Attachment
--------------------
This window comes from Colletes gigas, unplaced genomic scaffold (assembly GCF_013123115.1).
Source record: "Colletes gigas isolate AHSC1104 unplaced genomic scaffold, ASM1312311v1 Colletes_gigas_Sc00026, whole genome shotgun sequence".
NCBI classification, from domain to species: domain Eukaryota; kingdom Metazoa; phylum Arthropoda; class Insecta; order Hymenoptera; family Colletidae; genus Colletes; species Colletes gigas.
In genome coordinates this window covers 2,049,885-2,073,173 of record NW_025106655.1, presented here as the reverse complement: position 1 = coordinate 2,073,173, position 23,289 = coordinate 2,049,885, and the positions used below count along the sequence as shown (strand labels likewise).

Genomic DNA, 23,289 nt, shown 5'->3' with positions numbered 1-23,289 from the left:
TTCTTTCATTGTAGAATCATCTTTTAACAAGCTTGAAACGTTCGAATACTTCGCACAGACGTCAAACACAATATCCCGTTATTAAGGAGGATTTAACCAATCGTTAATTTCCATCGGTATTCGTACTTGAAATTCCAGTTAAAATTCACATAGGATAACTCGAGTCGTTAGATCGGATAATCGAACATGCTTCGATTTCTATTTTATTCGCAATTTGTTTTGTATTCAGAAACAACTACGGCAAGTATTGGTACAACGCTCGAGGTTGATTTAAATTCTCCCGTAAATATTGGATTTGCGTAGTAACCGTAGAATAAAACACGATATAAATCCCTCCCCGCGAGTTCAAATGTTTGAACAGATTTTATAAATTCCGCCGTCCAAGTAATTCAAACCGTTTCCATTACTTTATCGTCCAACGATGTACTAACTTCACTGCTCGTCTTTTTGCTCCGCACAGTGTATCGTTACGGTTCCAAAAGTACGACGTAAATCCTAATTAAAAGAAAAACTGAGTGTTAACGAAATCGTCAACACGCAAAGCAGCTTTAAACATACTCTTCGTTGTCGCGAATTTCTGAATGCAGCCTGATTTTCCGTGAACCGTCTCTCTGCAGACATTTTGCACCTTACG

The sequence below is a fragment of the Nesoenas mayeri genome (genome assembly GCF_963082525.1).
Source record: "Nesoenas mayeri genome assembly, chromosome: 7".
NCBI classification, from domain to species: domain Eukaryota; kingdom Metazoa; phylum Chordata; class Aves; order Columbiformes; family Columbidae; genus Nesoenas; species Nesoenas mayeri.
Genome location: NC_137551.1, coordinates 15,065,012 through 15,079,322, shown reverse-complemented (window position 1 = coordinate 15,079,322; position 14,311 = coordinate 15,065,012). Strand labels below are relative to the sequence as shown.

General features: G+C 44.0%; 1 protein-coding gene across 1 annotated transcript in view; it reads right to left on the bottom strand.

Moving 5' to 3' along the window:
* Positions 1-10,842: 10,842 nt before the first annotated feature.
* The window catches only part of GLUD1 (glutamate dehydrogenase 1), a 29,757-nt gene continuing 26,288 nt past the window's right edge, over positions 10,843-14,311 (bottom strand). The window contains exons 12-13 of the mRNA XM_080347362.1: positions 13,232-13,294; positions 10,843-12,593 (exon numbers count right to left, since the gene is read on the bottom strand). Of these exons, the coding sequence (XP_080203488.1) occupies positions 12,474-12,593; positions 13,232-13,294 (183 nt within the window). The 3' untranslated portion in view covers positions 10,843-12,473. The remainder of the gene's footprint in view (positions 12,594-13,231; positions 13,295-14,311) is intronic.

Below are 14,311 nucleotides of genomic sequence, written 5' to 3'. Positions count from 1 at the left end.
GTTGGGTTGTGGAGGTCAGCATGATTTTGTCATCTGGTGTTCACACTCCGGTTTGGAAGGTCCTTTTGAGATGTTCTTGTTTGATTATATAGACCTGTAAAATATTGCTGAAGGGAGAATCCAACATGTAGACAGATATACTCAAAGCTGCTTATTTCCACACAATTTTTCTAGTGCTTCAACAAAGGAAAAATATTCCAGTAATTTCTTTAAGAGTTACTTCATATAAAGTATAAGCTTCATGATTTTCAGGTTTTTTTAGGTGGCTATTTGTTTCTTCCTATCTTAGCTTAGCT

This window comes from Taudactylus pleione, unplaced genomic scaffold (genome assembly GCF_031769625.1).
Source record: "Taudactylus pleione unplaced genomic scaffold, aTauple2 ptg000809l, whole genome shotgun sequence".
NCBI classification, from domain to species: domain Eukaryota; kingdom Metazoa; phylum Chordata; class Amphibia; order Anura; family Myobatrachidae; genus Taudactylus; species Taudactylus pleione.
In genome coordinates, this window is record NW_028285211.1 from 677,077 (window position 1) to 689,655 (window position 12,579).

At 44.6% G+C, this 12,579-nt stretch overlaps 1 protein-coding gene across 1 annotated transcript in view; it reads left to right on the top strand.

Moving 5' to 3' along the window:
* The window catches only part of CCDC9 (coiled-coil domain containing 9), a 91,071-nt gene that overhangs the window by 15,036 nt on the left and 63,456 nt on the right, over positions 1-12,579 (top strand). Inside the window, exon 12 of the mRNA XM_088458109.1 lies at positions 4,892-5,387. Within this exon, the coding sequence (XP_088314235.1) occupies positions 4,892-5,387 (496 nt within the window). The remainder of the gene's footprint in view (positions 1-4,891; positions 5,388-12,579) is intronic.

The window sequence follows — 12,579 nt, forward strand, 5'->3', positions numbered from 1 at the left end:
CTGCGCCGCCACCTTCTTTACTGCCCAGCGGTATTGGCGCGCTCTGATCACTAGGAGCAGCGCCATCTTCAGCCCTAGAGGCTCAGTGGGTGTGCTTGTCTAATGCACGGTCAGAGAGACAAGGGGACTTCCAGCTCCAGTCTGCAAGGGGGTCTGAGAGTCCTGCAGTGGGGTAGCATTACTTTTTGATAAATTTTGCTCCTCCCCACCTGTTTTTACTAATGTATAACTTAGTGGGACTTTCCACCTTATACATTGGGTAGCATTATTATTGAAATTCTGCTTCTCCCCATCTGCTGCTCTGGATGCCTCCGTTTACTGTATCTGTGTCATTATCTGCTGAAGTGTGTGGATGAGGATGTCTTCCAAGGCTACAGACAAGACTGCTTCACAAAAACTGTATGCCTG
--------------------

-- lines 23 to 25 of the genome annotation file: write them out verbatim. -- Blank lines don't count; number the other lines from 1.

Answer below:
* The window catches only part of CCDC9 (coiled-coil domain containing 9), a 91,071-nt gene that overhangs the window by 15,036 nt on the left and 63,456 nt on the right, over positions 1-12,579 (top strand). Inside the window, exon 12 of the mRNA XM_088458109.1 lies at positions 4,892-5,387. Within this exon, the coding sequence (XP_088314235.1) occupies positions 4,892-5,387 (496 nt within the window). The remainder of the gene's footprint in view (positions 1-4,891; positions 5,388-12,579) is intronic.

The window sequence follows — 12,579 nt, forward strand, 5'->3', positions numbered from 1 at the left end:
CTGCGCCGCCACCTTCTTTACTGCCCAGCGGTATTGGCGCGCTCTGATCACTAGGAGCAGCGCCATCTTCAGCCCTAGAGGCTCAGTGGGTGTGCTTGTCTAATGCACGGTCAGAGAGACAAGGGGACTTCCAGCTCCAGTCTGCAAGGGGGTCTGAGAGTCCTGCAGTGGGGTAGCATTACTTTTTGATAAATTTTGCTCCTCCCCACCTGTTTTTACTAATGTATAACTTAGTGGGACTTTCCACCTTATACATTGGGTAGCATTATTATTGAAATTCTGCTTCTCCCCATCTGCTGCTCTGGATGCCTCCGTTTACTGTATCTGTGTCATTATCTGCTGAAGTGTGTGGATGAGGATGTCTTCCAAGGCTACAGACAAGACTGCTTCACAAAAACTGTATGCCTG